Microsoft has already announced its Edge Project, advertising it as the ideal replacement for Internet Explorer. The new Microsoft Edge browser is also defined as more competitive on the browser market, right next to Google Chrome and Mozilla Firefox. As the release date for Windows 10 – July 29 is getting closer, more valuable details are being revealed about the new Microsoft browser and its features. The latest news on the subject is that Microsoft Edge will not be available on all Windows 10 computers. As unveiled by American freelance technology writer Mary Jo Foley, Microsoft plans to implement Internet Explorer 11 on PCs that have enrolled in the Long-Term Servicing Branch (LTSB).
What is Long Term Servicing Branch (LTSB)?
As disclosed previously by Microsoft, the company has changed its update policy. In other words, the infamous Patch Tuesday will no longer provide users with the latest vulnerability fixes. With Windows 10, Microsoft is granting users more options in seizing new features with the arrival of a long-term servicing branch – LTSB and a branch version called CB.
There are similarities in how the LTSB service functions and the way new releases are delivered every two years or so. In between new versions, Microsoft will implement crucial updates and vulnerability patches. On the other hand, Windows users have the option to pick the CB method that also caters updates, bug fixes, and new components. Once an LTSB is released, it will immediately mingle with the present CB, thus granting users smooth transition from CB to LTSB, if frequent updates are no longer needed.
How Does the Change Affect Users?
Luckily, the decision Microsoft has made does not affect average users since the LTSB is mostly applied to enterprise systems. Enterprise PCs are only set to receive emergency security patches, not new features that may compromise their performance.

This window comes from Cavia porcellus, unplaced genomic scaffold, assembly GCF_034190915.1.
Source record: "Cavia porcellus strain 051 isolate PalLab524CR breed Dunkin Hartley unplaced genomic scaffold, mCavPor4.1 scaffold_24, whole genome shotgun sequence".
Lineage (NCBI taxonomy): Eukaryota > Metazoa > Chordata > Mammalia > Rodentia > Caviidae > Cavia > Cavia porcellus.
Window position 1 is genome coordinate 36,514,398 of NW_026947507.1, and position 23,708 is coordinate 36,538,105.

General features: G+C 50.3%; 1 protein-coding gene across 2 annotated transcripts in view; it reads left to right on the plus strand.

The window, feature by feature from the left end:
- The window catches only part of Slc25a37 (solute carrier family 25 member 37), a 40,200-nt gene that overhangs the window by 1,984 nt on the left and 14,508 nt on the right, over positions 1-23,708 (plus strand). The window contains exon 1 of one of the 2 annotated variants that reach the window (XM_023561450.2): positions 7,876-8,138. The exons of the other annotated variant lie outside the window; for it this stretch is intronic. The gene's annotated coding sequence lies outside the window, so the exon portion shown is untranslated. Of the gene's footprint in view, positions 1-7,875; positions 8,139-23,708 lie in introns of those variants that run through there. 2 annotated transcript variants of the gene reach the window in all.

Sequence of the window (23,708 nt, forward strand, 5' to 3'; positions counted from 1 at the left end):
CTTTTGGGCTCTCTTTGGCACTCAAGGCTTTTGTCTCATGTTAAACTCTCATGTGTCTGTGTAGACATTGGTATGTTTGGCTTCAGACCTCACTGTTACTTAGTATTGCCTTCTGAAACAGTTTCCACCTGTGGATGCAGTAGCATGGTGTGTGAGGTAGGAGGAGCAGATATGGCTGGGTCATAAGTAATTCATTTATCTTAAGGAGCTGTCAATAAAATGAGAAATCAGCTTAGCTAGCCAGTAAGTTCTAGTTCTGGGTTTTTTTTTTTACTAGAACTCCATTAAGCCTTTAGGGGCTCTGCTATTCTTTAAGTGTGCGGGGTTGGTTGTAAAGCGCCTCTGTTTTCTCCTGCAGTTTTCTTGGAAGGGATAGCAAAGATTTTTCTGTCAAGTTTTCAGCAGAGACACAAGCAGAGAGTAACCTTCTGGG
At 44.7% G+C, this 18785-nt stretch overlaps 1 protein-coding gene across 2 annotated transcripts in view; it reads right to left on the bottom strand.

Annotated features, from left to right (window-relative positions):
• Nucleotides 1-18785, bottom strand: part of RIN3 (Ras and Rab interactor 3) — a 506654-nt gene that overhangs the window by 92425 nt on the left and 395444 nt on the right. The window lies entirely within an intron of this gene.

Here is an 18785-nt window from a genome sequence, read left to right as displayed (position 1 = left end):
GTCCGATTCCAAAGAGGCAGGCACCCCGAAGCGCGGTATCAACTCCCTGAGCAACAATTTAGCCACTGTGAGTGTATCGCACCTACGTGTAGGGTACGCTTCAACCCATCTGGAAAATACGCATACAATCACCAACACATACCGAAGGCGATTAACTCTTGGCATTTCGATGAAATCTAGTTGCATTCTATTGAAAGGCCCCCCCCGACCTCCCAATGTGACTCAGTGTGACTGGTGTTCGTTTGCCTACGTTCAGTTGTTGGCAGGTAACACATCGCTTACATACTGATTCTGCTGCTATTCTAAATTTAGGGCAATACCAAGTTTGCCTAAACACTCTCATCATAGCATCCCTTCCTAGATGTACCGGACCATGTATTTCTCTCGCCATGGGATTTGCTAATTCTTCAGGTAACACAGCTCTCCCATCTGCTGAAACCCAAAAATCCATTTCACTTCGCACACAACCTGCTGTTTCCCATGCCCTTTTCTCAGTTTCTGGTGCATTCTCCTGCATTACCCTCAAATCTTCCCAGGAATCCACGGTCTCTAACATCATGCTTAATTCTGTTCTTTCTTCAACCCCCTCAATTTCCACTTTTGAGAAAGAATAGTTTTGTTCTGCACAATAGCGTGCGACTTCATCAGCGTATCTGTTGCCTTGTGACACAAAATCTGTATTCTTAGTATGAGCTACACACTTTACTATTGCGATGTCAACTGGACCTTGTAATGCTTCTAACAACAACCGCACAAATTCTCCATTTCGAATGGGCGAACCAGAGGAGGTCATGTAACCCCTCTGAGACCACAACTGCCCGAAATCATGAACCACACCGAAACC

To make it clearer, enterprise computers included in the LTSB channel should only obtain critical updates for ten years, regular updates being excluded. Thus, Internet Explorer 11 takes over the wheel.
What Are the Basic Features of Microsoft Edge Browser?
Microsoft Edge Browser is about to be the default browser on computers and mobile devices running Windows 10. The browser is about to replace Internet Explorer 11 and Internet Explorer Mobile. Microsoft Edge features a new layout engine called EdgeHTML, forked from Trident.
Trident is a proprietary layout engine for Internet Explorer, firstly introduced back in 1997. EdgeHTML is also a proprietary layout engine close to the Trident one. The difference is that Microsoft has removed all Internet Explorer ‘ancient’ legacy code and has rewritten an enormous amount of codes with modern web standards in mind. The rendering engine will be the fundamental engine that Microsoft Edge will use, leaving the legacy one for Internet Explorer.
To sum up, Microsoft Edge will not support legacy technologies such as ActiveX and BHOs (Browser Helper Objects). An extension system will take their place. However, according to Wikipedia, Internet Explorer 11 will be accessible on Windows 10 alongside the Edge browser for compatibility reasons.
Microsoft Edge Logo Controversies
Controversy has risen in concern of the latest Microsoft browser. Basically, the logo is still a lowercase letter ‘e’ encircled by a halo. The logo is widely accepted as Microsoft’s refusal to close completely the door on Internet Explorer, even though they are headed to significant changes with Windows 10. Nonetheless, the striking similarities between the logos of Internet Explorer and Microsoft Edge are a well-planned move. It is safe to assume that there is nothing random when it comes to a corporation such as Microsoft.
Microsoft Edge Release Date
The release date for the browser is July 29, the same day Windows 10 is released.
STF researchers remind that Windows 10 is about to go live at the end of July 2015 – on July 29. It will be offered as free of charge to Windows 7 and 8.1’s users for a one-year upgrade promotion. Enterprise clients, however, may have to pay to upgrade to Windows 10, but Microsoft needs to confirm this information.
Generally, Windows 10 will be sold at the same price as Windows 8.1. The Home version will be available for about $119 (€100) while the Pro SKU will be charged $199 (€150).
Many users are probably wondering if their machines are ready for the upgrade to Windows 10. As promised by Microsoft, the latest Windows version will implement a range of security innovations and will be solely focused on identity protection. In that sense, Microsoft Edge should thoroughly respond to the improvements of the awaited OS, making online browsing safer and mostly efficient.